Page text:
WhatsApp goes down: Five alternatives if you run out of service
With WhatsApp, Facebook and Instagram currently unavailable, many people are looking for an alternative messaging app. Here's five of the best...
WhatsApp is, despite a number of controversies in recent years, the world’s favourite messaging app with more than 2.5 billion monthly users. However in the past few hours that loyal legion of fans have found themselves without the vital service after WhatsApp, along with Facebook and Instagram, were hit by outages.
Many people with iPhones have reverted to Apple’s own messaging system, as shown by the fact that ‘iMessage’ has been trending on Twitter, but what other alternatives are there?
To converse across platforms with people all around the world, here’s five alternatives to WhatsApp…
For years the main challenger to WhatsApp’s crown as instant messaging king has been Telegram, which has been touted as a safer, faster and more reliable alternative. Telegram has built itself a loyal following of users who appreciate the end-to-end encryption which is even more secure than the software used by WhatsApp.
However despite that, the young pretender has never been able to usurp the Facebook-owned WhatsApp as the most popular messenger. But if outages like today’s continue to hamper users it may not be too long before the roles are reversed.
Offering an open-source alternative is Signal, which was founded in 2013 and boasts a more modest 10 million users per month. In comparison to WhatsApp’s huge audience that may seem insignificant but Signal is supported by Brian Acton, who was actually one of the co-founders of WhatsApp.
In fact the messaging service has also been recommended by no less an authority than the European Union, who have advised their staff use it to communicate with those who do not work within the EU.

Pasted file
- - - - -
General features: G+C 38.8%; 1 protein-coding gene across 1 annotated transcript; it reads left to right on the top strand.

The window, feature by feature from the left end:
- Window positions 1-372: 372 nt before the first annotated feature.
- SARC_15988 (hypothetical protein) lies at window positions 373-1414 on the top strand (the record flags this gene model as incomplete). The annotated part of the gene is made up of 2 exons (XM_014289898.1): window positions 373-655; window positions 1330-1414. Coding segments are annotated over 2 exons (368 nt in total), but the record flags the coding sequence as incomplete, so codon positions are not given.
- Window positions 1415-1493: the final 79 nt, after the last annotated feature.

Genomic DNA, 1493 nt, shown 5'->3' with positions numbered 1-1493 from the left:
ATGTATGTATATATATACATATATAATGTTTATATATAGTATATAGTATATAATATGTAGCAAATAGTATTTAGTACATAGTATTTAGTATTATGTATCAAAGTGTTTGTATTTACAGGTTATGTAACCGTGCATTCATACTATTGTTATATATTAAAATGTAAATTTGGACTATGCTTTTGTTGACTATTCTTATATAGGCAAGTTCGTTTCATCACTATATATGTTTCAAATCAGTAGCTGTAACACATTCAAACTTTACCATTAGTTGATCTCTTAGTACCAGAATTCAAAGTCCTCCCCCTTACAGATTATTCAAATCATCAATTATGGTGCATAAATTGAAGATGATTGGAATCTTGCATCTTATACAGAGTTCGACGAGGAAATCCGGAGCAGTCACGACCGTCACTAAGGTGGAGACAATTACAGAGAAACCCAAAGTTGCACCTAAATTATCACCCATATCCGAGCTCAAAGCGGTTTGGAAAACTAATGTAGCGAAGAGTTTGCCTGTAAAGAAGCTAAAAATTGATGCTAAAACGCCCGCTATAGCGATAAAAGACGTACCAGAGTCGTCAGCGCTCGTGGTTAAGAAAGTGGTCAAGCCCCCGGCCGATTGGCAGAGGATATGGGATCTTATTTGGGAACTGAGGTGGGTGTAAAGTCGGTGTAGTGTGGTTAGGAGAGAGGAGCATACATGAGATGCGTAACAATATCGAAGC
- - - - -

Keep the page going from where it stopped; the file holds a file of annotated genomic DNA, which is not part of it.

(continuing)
Similar to WhatsApp, LINE allows users to message between platforms freely and offers an encryption service to protect personal information. It also offers a similar voice- and video-calling function that other messaging apps provide, but also boasts several unique features.
LINE users can make international calls to numbers not attached to a LINE account, saving the risk of those expensive phone bills. It can also function as more of a social network with your photos and status updates appearing in a timeline.
If security is your number one priority when looking for a messaging app, look no further than Threema. Billed as the most secure messaging service, Threema encrypts all end-to-end communications, including messages, multimedia files and even status messages using the open source NaCl cryptography library.
As an extra security measure, encryption keys are generated and stored securely on user devices to prevent any backdoor access and preventing any third parties from intercepting messages. Like WhatsApp, the desktop-optimised Threema Web allows users to access Threema from their computer.
If you dislike the idea of giving out your phone number to new acquaintances, Wire may be just the thing for you. WhatsApp’s account system is based off phone numbers, meaning that anyone you contact will also have your number.
However Wire works through usernames, which users can give out to those they want to connect with revealing a phone number. You simply register your phone number on your mobile or your email on your desktop PC, and create a Wire account which can be accessed on any device. Handily, you don’t have to worry about typos or messaging mistakes because the delete feature allows you to remove them from all devices that received your message.
For the latest news on the WhatsApp, Facebook and Instagram blackout, check out our dedicated live feed: WhatsApp, Facebook and Instagram go down | Live updates